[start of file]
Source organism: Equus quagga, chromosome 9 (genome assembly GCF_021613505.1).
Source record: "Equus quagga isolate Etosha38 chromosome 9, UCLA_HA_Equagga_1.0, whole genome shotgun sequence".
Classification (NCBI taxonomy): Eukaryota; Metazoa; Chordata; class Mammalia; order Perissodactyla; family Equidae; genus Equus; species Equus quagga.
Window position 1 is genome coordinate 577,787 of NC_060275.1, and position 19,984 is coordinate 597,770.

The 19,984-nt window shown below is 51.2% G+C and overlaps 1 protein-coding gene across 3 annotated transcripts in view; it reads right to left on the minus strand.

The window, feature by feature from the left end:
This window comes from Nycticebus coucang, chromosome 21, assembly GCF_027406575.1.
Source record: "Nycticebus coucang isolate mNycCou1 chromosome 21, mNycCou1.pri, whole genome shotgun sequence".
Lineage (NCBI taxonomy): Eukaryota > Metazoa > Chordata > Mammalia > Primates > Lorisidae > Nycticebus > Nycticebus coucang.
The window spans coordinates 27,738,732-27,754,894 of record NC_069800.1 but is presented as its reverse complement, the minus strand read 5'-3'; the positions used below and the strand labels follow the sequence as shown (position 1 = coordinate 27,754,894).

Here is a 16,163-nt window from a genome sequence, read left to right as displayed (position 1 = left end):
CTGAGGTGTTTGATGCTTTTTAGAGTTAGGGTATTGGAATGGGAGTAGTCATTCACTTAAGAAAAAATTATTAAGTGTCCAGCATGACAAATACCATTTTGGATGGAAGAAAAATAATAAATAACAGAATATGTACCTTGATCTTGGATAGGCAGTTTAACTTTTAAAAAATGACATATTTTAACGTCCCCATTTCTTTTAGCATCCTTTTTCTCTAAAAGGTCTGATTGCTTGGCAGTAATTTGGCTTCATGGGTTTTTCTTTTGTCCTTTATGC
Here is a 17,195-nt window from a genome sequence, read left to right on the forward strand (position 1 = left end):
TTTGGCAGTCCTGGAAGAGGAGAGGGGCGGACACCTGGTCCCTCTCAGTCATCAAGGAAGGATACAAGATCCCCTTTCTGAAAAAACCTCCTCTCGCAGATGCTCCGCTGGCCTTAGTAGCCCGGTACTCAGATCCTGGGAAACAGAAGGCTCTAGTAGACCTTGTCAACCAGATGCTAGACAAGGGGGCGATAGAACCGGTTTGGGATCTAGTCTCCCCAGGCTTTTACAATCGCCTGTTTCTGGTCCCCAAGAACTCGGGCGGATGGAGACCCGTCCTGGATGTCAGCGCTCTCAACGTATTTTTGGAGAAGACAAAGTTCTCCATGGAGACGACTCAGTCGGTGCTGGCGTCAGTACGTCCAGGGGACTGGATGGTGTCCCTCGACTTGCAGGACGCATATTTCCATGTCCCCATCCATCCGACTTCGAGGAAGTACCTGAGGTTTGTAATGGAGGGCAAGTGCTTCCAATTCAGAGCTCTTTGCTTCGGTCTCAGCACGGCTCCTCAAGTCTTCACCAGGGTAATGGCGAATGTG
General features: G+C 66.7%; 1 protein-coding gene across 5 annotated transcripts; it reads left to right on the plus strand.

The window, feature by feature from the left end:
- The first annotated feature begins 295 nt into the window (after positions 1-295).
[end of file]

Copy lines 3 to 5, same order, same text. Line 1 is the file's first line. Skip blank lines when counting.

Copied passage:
Classification (NCBI taxonomy): Eukaryota; Metazoa; Chordata; class Mammalia; order Perissodactyla; family Equidae; genus Equus; species Equus quagga.
Window position 1 is genome coordinate 577,787 of NC_060275.1, and position 19,984 is coordinate 597,770.

The 19,984-nt window shown below is 51.2% G+C and overlaps 1 protein-coding gene across 3 annotated transcripts in view; it reads right to left on the minus strand.